• ‘Lone Wolf’ Attacks (A lone actor, lone-actor terrorist, or lone wolf is someone who prepares and commits violent acts alone, outside of any command structure and without material assistance from any group. They may be influenced or motivated by the ideology), carried out by Islamic State were a new model of its dominance across the world that had occurred in several countries like Australia, France, Belgium, Bangladesh, etc.

However, stern actions by several nations especially the USA and other western countries and resilience shown by nations like India towards ISIS ideology and influence have led to its downfall. Moreover, the united front presented by countries in West Asia and the rallying of several armed groups comprising Kurdish militias and Syrian Democratic Forces against Islamic State resulted in its territorial and ideological waning.

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How the area under IS control has shrunk Map

Impact of Baghdadi’s death on the subcontinent

Although it has been touted that with the end of Baghdadi, the Caliphate and the domination of ISIS would come to an end, there are also counter claims that it may give rise to new successors to the ISIS movement. Nevertheless, multifarious impacts could occur as a result of his death.

  • After confirmation of Baghdadi’s death, it has become quite evident that one of the world’s most wanted terrorists has been brought to justice.
  • It may not mark an end for the group as it has already spread its ideological wings far off into the subcontinent’s remotest areas, with many sub-regional leaders emerging, however, there are chances that a vacuum in the top leadership of ISIS may affect its command structure at the apex level.
  • The killing has strengthened the belief of nations in the region that perpetrators of crime against humanity will be brought to books if all nation-states cooperate together and become tactically sound.
  • ISIS has in recent years lost most of its territory and support in the West Asian region and Baghdadi’s death may further weaken its organisational hold over West Asian territory as it would be difficult to find his replacement and successor of his calibre and commitment.
  • It may also put commanders of several terrorist organisations in the subcontinent on the backfoot, as they may fear a similar end at the hands of the US or other countries.

Challenges

  • It’s good to take out the leader, but it’s not just a terrorist group —it’s an ideology as well; stamping out the idea of the Islamic State will prove to be much more difficult than one successful military/intelligence operation.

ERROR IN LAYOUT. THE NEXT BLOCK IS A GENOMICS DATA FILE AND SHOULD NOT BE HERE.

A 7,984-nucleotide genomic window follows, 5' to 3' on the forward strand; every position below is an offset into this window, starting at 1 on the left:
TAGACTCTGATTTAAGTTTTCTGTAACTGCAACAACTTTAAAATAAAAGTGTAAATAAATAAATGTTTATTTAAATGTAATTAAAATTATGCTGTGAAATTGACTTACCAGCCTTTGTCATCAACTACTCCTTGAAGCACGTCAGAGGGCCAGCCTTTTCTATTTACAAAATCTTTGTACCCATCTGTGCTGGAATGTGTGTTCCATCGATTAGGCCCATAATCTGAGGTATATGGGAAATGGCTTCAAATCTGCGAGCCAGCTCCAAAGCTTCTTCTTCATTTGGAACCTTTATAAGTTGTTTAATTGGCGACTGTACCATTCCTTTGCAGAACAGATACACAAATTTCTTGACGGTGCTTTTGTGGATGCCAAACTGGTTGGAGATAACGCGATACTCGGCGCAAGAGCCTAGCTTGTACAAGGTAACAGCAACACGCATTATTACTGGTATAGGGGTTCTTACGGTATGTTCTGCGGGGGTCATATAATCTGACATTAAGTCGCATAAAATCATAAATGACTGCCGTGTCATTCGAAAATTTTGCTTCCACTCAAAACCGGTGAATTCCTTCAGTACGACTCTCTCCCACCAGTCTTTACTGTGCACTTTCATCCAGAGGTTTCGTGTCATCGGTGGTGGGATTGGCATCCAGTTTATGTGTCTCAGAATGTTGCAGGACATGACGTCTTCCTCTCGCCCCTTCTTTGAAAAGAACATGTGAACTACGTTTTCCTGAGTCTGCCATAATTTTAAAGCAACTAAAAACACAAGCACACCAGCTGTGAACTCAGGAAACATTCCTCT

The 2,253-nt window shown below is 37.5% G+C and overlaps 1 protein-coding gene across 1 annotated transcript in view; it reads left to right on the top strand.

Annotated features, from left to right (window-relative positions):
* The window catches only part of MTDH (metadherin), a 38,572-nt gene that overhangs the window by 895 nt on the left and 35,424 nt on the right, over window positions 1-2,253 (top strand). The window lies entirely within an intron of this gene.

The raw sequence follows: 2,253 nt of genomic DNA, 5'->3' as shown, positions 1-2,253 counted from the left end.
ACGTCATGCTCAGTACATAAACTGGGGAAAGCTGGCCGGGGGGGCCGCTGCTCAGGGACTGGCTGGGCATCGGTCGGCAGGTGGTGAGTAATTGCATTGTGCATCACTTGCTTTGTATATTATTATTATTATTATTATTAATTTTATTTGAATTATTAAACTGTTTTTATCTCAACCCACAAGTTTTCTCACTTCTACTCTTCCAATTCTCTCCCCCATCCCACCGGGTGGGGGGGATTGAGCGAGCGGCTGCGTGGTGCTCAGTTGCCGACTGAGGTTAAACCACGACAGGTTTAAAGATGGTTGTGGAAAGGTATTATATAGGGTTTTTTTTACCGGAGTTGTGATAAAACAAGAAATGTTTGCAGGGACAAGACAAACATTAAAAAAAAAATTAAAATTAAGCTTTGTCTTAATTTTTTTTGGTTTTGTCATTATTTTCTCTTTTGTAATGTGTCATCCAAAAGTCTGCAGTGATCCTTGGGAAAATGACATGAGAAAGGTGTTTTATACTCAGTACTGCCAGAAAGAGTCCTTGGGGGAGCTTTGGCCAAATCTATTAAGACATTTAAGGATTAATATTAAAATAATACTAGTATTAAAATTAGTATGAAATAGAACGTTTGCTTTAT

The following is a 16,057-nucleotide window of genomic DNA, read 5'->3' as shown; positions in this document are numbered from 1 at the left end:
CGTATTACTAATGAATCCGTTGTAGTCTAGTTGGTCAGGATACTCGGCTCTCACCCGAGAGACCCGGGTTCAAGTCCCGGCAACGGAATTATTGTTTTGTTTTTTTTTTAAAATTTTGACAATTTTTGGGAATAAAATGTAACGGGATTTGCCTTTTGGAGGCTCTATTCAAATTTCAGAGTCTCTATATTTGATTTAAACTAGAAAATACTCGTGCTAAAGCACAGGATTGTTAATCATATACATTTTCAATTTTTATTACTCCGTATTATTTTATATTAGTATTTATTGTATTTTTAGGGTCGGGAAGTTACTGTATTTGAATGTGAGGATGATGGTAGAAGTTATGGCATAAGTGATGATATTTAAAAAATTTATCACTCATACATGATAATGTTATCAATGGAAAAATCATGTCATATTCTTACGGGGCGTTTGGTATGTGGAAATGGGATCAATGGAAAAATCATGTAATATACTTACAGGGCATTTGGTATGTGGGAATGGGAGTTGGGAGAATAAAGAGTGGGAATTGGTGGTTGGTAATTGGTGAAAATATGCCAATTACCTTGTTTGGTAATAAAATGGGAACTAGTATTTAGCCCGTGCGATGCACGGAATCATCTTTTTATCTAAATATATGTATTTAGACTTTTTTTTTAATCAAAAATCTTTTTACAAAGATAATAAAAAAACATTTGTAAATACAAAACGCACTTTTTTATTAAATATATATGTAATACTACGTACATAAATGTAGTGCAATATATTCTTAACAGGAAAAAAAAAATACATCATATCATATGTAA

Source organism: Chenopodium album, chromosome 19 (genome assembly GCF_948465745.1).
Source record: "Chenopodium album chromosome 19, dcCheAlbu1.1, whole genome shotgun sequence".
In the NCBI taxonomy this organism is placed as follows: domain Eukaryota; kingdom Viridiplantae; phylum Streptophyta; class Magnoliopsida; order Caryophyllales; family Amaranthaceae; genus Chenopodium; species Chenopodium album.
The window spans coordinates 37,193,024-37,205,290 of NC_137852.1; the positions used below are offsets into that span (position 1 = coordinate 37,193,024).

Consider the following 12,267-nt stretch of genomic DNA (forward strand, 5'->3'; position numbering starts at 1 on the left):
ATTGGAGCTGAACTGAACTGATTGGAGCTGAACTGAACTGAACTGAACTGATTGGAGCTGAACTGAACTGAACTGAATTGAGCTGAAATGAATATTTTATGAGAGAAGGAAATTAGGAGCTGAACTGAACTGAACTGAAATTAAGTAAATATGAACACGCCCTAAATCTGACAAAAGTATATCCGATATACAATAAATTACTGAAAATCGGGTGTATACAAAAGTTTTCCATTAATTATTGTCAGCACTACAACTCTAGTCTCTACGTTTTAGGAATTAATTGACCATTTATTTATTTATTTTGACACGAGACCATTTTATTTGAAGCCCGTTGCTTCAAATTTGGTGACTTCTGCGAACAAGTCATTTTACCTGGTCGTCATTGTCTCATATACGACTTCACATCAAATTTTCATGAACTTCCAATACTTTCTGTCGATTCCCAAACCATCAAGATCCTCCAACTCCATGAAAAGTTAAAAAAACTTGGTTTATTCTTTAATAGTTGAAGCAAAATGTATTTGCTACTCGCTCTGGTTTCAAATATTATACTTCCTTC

• Nations across the world need to watch out for any kind of retaliation and vengeful actions in their territories as alerts have been sounded in many countries of the ISIS. The U.S., the Kurdish rebels, the Syrian government and other stakeholders in the region should be mindful of the geopolitical and sectarian minefields that groups such as the IS could exploit for their re-emergence.
  • The withdrawal of U.S. troops from Syria, the distrust of Turkey towards the rapid rise of the Syrian Kurds (who are organisationally and ideologically aligned with Kurdish rebels on the Turkish side) and the Syrian regime’s intent to re-establish its authority over the Kurdish autonomous region in the northeast, may throw the region into chaos again, which would suit the ISIS fighters.
  • In many ways despite the death of its dreaded emir, the group is already evolving. ISIS leadership ranks have proved resilient despite more than five years of war. The group has been quick to adapt to new circumstances and new enemies in the face of several challenges and defeats. No longer capable of seizing and holding territory, the surviving foot soldiers have instead gone back to their guerrilla roots, carrying out ambushes, bombings and assassinations. And despite the loss of its territorial caliphate in Iraq and Syria, ISIS has expanded its reach to include 14 separate affiliates in countries across Asia and Africa.

Conclusion

  • There are strong chances of ISIS’s influence getting reduced after Baghdadi’s death but on the contrary, ground realities also show that the roots and tentacles of ISIS have spread to the remotest and most distant places on the subcontinent as far as southeast Asian nations like the Philippines, Myanmar, etc.
  • Moreover, the hierarchical structure of ISIS and decentralised nature of functioning via the use of technology like cyber terrorism, ideological radicalisation, ‘lone wolf’ attacks in many nations like India, Bangladesh, as well as  ISIS capabilities of exploiting the loopholes and luring youth from disturbed regions like Kashmir and Afghanistan proves it’s fatal nature.
  • The caliphate may be weakened after Baghdadi but he created a resilient bureaucratic organisation that could withstand the loss of leaders.
  • The root of the problem should be tackled by way of countering ISIS ideology and killing terrorism rather than a targeted approach to killing the terrorist.

ISIS: Killing of Al Baghdadi UPSC Notes:- Download PDF Here